AC installation is generally the most complex part of the conversion process, only next to the electrical system. Hopefully, this article will provide some guidance on the subject and in particular the use of a windows AC unit installed INSIDE the conversion.
HOW AIR CONDITIONING WORKS 101
Here is a quick writeup as to how AC units works:
“Air conditioners use refrigeration to chill indoor air, taking advantage of a remarkable physical law: When a liquid converts to a gas (in a process called phase conversion), it absorbs heat. Air conditioners exploit this feature of phase conversion by forcing special chemical compounds to evaporate and condense over and over again in a closed system of coils.
The compounds involved are refrigerants that have properties enabling them to change at relatively low temperatures. Air conditioners also contain fans that move warm interior air over these cold, refrigerant-filled coils. In fact, central air conditioners have a whole system of ducts designed to funnel air to and from these serpentine, air-chilling coils.
When hot air flows over the cold, low-pressure evaporator coils, the refrigerant inside absorbs heat as it changes from a liquid to a gaseous state. To keep cooling efficiently, the air conditioner has to convert the refrigerant gas back to a liquid again. To do that, a compressor puts the gas under high pressure, a process that creates unwanted heat. All the extra heat created by compressing the gas is then evacuated to the outdoors with the help of a second set of coils called condenser coils, and a second fan. As the gas cools, it changes back to a liquid, and the process starts all over again. Think of it as an endless, elegant cycle: liquid refrigerant, phase conversion to a gas/ heat absorption, compression and phase transition back to a liquid again.
It’s easy to see that there are two distinct things going on in an air conditioner. Refrigerant is chilling the indoor air, and the resulting gas is being continually compressed and cooled for conversion back to a liquid again. On the next page, we’ll look at how the different parts of an air conditioner work to make all that possible.”
A window AC unit contains both the condenser coils with air drawn from the outside via the sides and exhausted out the back and evaporator coils which draw air from the inside and return it from the front. See the below illustration.
In order to use a window AC unit within a CTC (Cargo Trailer Conversion), you have two options for installation: 1.), install in an opening where the condenser coils are pulling air directly from the outside, or 2.) inside with ducts (or plenum) to provide outside air to the condenser coils.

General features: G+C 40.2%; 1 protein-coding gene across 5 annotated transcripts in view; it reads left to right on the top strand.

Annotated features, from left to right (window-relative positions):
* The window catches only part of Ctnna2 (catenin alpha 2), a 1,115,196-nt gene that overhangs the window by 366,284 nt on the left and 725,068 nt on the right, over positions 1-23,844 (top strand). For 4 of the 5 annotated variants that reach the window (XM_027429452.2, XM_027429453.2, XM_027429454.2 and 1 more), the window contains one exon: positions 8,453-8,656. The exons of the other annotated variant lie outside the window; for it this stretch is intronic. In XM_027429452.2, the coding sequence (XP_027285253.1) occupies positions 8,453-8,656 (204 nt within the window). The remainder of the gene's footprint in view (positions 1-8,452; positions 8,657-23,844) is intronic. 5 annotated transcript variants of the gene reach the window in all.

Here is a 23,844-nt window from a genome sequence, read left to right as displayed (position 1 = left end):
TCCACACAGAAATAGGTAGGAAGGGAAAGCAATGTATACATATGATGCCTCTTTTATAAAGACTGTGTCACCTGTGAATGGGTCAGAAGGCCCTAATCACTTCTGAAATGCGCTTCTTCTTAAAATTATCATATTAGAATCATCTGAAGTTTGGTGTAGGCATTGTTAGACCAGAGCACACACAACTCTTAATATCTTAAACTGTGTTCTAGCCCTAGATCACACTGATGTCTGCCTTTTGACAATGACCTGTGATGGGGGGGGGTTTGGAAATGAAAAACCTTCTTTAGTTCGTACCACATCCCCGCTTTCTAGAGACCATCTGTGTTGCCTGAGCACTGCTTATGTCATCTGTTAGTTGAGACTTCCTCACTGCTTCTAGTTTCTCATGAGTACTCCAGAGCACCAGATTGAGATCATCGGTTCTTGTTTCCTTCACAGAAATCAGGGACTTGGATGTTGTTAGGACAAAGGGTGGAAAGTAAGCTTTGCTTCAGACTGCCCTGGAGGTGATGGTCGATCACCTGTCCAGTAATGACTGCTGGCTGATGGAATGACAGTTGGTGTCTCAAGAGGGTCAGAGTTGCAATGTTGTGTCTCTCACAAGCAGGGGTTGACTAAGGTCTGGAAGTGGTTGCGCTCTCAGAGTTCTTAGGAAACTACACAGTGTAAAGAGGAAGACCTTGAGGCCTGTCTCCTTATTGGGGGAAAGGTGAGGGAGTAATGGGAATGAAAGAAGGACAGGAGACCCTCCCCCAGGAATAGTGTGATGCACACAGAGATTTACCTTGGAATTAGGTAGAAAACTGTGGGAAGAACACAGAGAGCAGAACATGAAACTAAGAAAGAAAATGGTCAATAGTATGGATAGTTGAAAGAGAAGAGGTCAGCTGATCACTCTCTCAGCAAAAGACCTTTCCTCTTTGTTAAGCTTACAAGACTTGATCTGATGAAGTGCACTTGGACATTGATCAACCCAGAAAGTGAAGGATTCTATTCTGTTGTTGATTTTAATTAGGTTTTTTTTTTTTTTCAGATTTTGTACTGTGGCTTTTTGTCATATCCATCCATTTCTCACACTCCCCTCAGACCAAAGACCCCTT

I chose the second, allowing me to maintain a stealthy appearance to my CTC. Here is how I did it!
HOW I INSTALLED MY WINDOWS AC UNIT
- I purchased a GE 5,000 BTU window unit from Walmart online for the excellent price of $116! (https://www.walmart.com/ip/General-Electric-5-000-BTU-Window-Air-Conditioner-115V-GE-AEY05LV/48947433)
- On the driver’s side of the CTC, I installed a 12″ vent for the condenser coil: (https://amzn.to/2FErMuD)
- I built a cabinet which will also be used to house the AC unit.
- I set the unit in place and built a simple barrier (vent, plenum) between the back of the AC unit and the outside vent. You will see in the below image the opening, then it is sealed against the vent using polystyrene insulation and ducting tape. (Not the same as duct tape!)
- I also added a funnel-like cup holder (a marine cup holder with a moisture drain connected to a 1/2″ rubber hose going down through the floor.) as a condensation catch below the condensate drain hole in the AC unit. (See the above images)
- I drilled some vent holes in the shelf on the left side of the AC unit, which will be used for the fresh air intake from the floor.
- Once again, using polystyrene insulation, I enclosed the AC unit so the coils pull in only air from the floor duct (in the next line.)
- Next, I drilled vent holes in the floor just below the vent holes in the shelf, and build a plenum using polystyrene insulation (handy stuff!) from the underside of the shelf to the floor. I used a wire mesh to keep insects out of the plenum.
- I then finished taping all of the ducts and plenums, sealing them all up so that there is no air flow from the outside in or vice versa.
The result, and highly efficient AC unit that was cost-effective initially, and in the long term! (Draws only 4 AMPS on high!) The AC install is complete, and I will now finish the cabinet face! (I will update with final photos once that is complete!)